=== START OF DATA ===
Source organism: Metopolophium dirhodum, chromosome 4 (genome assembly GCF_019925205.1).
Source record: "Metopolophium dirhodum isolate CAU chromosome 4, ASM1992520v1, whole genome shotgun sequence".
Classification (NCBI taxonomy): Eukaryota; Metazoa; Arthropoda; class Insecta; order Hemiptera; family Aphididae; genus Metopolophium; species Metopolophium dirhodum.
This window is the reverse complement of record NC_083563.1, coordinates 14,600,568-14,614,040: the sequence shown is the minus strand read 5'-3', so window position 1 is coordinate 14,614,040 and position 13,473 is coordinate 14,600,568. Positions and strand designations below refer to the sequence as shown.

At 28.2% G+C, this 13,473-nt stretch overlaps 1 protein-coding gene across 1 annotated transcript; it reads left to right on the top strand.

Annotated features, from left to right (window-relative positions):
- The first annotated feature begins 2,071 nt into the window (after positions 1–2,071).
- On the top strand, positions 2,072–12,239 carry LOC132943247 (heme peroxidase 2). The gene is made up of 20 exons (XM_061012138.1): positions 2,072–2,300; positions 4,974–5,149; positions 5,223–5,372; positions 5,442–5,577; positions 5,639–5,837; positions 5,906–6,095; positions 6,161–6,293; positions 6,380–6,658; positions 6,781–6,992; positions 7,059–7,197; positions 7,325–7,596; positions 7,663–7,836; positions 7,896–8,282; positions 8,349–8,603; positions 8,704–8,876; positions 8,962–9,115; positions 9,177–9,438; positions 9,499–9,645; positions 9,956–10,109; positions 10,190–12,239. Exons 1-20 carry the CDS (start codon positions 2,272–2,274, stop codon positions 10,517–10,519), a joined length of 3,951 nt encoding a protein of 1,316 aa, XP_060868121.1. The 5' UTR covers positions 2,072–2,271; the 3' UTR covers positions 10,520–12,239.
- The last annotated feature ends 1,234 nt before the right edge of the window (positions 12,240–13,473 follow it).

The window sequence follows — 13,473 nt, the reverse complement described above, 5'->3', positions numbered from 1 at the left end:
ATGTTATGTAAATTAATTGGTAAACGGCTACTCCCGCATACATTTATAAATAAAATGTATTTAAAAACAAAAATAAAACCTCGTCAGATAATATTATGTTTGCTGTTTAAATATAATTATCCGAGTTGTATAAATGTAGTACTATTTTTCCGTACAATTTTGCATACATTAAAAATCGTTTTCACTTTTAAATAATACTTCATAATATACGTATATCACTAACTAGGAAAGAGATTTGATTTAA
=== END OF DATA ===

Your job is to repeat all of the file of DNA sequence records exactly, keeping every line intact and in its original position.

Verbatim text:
Source organism: Metopolophium dirhodum, chromosome 4 (genome assembly GCF_019925205.1).
Source record: "Metopolophium dirhodum isolate CAU chromosome 4, ASM1992520v1, whole genome shotgun sequence".
Classification (NCBI taxonomy): Eukaryota; Metazoa; Arthropoda; class Insecta; order Hemiptera; family Aphididae; genus Metopolophium; species Metopolophium dirhodum.
This window is the reverse complement of record NC_083563.1, coordinates 14,600,568-14,614,040: the sequence shown is the minus strand read 5'-3', so window position 1 is coordinate 14,614,040 and position 13,473 is coordinate 14,600,568. Positions and strand designations below refer to the sequence as shown.

At 28.2% G+C, this 13,473-nt stretch overlaps 1 protein-coding gene across 1 annotated transcript; it reads left to right on the top strand.

Annotated features, from left to right (window-relative positions):
- The first annotated feature begins 2,071 nt into the window (after positions 1–2,071).
- On the top strand, positions 2,072–12,239 carry LOC132943247 (heme peroxidase 2). The gene is made up of 20 exons (XM_061012138.1): positions 2,072–2,300; positions 4,974–5,149; positions 5,223–5,372; positions 5,442–5,577; positions 5,639–5,837; positions 5,906–6,095; positions 6,161–6,293; positions 6,380–6,658; positions 6,781–6,992; positions 7,059–7,197; positions 7,325–7,596; positions 7,663–7,836; positions 7,896–8,282; positions 8,349–8,603; positions 8,704–8,876; positions 8,962–9,115; positions 9,177–9,438; positions 9,499–9,645; positions 9,956–10,109; positions 10,190–12,239. Exons 1-20 carry the CDS (start codon positions 2,272–2,274, stop codon positions 10,517–10,519), a joined length of 3,951 nt encoding a protein of 1,316 aa, XP_060868121.1. The 5' UTR covers positions 2,072–2,271; the 3' UTR covers positions 10,520–12,239.
- The last annotated feature ends 1,234 nt before the right edge of the window (positions 12,240–13,473 follow it).

The window sequence follows — 13,473 nt, the reverse complement described above, 5'->3', positions numbered from 1 at the left end:
ATGTTATGTAAATTAATTGGTAAACGGCTACTCCCGCATACATTTATAAATAAAATGTATTTAAAAACAAAAATAAAACCTCGTCAGATAATATTATGTTTGCTGTTTAAATATAATTATCCGAGTTGTATAAATGTAGTACTATTTTTCCGTACAATTTTGCATACATTAAAAATCGTTTTCACTTTTAAATAATACTTCATAATATACGTATATCACTAACTAGGAAAGAGATTTGATTTAA